Replacing the Main Fuel Pump

So I was sure that my problem was going to be the fuel pump. I had replaced and tested most everything else I could think of, so what else could it be? Lesson: it can always be something else. So obviously this entry is going to end in disappointment. A new fuel pump did not fix my stalling issue. It did give me an opportunity to try a couple of new things, so it’s worth talking about anyway.

I’ll note here that before disconnecting the fuel line you should make sure it is depressurized. To do this take the gas cap off and remove fuses 4 and 6 to the in-tank and primary fuel pumps. Then crank the engine and let it run until stall (if it runs as all) to use up the fuel in the lines. Then disconnect the negative battery cable to prevent sparks.

Quite some time ago I had replaced the fuel filter which is contained in a carrier along with the pump. This carrier is bolted to the underside of the car with three 12mm bolts. As is obvious from the photo above, the old pump is quite dirty and gross. The various clamps and connecting hardware was similarly corroded. In fact a lot of it had to be cut off rather than removed the normal way. Once I had the hose from the tank clamped off I pulled off the lines from either side of the filter and pump and removed the carriage. The carriage is actually a two part deal. The pump and filter are attached to a shelf while that is in turn attached to an outer housing with rubber posts. This is presumably to provide vibration dampening.

Next, I removed the pump and filter from their brackets followed by the banjo bolts from both sides of the filter and the 90 degree connector that connects the pump’s check valve to the filter. There is a short length of nylon tube approximately 65mm in length between the two. Mine was sort of abraded and kinked in spots and I wanted to replace it. This would prove to be the trickiest part of the job.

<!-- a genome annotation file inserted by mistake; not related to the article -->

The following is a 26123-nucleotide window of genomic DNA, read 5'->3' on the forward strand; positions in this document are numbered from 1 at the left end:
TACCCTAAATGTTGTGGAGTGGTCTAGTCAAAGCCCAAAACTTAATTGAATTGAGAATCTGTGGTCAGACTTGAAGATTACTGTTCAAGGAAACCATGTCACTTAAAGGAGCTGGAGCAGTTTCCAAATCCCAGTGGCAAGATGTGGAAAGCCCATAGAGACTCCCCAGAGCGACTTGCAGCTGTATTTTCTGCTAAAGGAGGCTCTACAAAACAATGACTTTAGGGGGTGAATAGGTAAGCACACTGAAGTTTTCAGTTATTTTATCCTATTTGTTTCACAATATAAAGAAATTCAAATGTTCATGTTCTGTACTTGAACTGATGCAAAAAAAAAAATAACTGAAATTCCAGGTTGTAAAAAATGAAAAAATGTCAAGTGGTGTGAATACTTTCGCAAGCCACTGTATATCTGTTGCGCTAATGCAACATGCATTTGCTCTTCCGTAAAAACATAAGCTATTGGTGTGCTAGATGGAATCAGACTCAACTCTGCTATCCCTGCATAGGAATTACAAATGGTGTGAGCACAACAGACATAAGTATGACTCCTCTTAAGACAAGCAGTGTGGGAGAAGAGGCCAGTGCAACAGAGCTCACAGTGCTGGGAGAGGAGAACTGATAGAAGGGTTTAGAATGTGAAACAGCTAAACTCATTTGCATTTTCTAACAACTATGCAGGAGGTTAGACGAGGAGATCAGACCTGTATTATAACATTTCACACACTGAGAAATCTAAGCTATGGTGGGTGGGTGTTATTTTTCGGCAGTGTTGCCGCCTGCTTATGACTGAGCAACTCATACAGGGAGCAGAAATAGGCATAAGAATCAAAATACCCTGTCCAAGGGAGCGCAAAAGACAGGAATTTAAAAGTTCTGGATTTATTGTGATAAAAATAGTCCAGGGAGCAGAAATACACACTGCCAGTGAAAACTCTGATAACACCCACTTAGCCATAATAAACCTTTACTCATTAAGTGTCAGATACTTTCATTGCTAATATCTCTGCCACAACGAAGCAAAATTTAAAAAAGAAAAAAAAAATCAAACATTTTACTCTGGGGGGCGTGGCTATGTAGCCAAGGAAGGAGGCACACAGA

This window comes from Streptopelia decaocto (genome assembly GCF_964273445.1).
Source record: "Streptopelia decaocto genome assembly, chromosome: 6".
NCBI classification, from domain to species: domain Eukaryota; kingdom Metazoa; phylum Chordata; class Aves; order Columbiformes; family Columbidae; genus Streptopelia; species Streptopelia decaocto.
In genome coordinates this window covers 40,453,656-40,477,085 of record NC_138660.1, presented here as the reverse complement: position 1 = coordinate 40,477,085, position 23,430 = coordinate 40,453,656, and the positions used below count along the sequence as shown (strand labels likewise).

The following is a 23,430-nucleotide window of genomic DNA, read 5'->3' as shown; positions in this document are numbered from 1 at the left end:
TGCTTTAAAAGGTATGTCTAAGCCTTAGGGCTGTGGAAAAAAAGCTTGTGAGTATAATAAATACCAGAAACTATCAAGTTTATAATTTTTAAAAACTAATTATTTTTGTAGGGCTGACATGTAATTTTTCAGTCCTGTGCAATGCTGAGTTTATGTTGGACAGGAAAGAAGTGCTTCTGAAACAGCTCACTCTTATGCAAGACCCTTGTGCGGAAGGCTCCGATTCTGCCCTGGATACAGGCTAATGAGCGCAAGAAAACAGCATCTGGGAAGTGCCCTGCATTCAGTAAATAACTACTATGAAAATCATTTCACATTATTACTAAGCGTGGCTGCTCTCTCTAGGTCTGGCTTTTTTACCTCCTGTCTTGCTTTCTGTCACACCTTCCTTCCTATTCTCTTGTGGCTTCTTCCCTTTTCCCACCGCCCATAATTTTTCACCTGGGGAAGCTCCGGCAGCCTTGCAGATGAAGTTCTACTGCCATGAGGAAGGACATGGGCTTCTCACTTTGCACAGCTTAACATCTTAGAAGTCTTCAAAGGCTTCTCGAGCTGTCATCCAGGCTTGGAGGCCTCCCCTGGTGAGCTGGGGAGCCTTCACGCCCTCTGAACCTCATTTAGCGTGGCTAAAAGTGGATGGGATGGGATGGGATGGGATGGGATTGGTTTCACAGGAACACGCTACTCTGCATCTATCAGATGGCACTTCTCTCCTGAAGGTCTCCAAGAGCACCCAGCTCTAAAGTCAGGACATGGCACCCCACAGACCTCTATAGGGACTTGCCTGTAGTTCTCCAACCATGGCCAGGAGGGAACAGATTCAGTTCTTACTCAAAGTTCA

The connectors were all pretty crusty, especially that right angle connector. The connector part is meant to be able to turn freely, but mine was stuck very fast in one position. After being sprayed with WD40 and wacked lightly with a hammer it came loose. Each end has a barb connector on it. It was  very difficult to push the tube over the barbs without kinking or otherwise damaging it. To ease the way I first put oil on the barbs. Then I set up a heat gun and pointed it at the connection points. This helped make the tube just pliable enough to stretch over the barbs. I added a couple of spring clips to add a little extra security to the connections.

This assembly went back on with new crush washers and the pump and filter reattached to the carrier.

Once everything was back in place I tried the engine again and, as the first part of this entry suggested, nothing had changed. I have fuel. I have spark. Mechanically everything is working as it should as is evidenced by the fact that I can drive the car on some very sputtering and shaky rides around the neighborhood. Now I’m starting to suspect my MAF sensor is the culprit. I’ll have to get my hands on a known good sensor and swap it out to test this theory.